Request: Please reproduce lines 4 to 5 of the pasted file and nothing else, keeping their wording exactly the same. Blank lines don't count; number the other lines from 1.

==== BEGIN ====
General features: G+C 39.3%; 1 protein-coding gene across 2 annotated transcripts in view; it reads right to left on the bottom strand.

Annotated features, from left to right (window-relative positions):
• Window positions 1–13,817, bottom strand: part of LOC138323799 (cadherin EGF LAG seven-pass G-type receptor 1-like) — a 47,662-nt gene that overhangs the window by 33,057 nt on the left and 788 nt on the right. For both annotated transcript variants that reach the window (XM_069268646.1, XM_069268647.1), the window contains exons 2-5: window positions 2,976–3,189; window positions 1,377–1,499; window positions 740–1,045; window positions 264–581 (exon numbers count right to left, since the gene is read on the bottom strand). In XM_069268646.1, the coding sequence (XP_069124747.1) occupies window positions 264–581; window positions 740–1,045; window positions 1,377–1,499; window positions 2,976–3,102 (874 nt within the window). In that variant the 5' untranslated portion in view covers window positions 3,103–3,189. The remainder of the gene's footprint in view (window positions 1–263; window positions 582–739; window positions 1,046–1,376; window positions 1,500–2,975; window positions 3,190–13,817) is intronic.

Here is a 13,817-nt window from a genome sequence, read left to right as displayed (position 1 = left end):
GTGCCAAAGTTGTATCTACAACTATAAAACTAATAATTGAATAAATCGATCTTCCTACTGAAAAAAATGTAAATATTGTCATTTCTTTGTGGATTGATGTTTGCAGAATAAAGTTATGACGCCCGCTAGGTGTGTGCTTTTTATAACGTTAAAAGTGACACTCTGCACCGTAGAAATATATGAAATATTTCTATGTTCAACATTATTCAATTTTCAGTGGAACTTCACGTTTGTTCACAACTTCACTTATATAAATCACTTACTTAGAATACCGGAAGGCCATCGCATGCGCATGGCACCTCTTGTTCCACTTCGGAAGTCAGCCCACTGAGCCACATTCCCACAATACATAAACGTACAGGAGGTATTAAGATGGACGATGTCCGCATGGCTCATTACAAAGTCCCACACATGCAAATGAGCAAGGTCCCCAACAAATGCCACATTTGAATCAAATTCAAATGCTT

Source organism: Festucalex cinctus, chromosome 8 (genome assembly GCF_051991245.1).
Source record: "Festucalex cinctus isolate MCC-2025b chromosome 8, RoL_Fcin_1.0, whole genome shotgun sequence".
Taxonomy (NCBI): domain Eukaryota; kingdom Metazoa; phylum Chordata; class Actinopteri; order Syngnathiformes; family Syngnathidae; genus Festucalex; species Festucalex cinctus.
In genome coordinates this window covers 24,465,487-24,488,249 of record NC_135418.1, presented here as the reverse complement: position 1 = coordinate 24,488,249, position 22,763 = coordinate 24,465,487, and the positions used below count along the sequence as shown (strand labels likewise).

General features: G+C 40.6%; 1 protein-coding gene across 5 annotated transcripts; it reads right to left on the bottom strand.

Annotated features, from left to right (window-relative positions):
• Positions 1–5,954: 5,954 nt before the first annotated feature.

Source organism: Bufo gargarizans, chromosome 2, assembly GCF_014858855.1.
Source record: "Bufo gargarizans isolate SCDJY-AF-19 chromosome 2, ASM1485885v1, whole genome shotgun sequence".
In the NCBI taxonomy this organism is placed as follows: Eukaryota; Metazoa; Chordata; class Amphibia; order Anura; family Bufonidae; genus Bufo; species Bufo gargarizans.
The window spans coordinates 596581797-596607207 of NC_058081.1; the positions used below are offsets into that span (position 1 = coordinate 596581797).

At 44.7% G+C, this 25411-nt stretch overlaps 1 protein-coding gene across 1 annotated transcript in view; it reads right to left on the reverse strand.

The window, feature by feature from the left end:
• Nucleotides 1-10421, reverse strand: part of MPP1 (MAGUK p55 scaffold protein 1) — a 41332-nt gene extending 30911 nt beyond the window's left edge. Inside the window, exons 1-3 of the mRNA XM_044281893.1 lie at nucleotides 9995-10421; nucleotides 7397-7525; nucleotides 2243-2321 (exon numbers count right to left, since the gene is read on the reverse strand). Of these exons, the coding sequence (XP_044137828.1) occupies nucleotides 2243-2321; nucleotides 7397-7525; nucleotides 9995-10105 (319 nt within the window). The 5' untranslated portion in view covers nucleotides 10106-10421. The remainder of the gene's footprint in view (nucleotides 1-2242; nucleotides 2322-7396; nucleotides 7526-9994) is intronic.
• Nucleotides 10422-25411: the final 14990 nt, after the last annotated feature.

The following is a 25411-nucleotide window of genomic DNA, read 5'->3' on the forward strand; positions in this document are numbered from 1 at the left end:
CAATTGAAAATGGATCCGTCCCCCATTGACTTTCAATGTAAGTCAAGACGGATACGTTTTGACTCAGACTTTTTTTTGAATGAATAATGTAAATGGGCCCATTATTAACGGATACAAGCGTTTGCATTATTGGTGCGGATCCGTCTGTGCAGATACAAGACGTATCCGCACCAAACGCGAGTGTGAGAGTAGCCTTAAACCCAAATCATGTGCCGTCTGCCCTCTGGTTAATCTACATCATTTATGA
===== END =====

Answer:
Here is a 13,817-nt window from a genome sequence, read left to right as displayed (position 1 = left end):
GTGCCAAAGTTGTATCTACAACTATAAAACTAATAATTGAATAAATCGATCTTCCTACTGAAAAAAATGTAAATATTGTCATTTCTTTGTGGATTGATGTTTGCAGAATAAAGTTATGACGCCCGCTAGGTGTGTGCTTTTTATAACGTTAAAAGTGACACTCTGCACCGTAGAAATATATGAAATATTTCTATGTTCAACATTATTCAATTTTCAGTGGAACTTCACGTTTGTTCACAACTTCACTTATATAAATCACTTACTTAGAATACCGGAAGGCCATCGCATGCGCATGGCACCTCTTGTTCCACTTCGGAAGTCAGCCCACTGAGCCACATTCCCACAATACATAAACGTACAGGAGGTATTAAGATGGACGATGTCCGCATGGCTCATTACAAAGTCCCACACATGCAAATGAGCAAGGTCCCCAACAAATGCCACATTTGAATCAAATTCAAATGCTT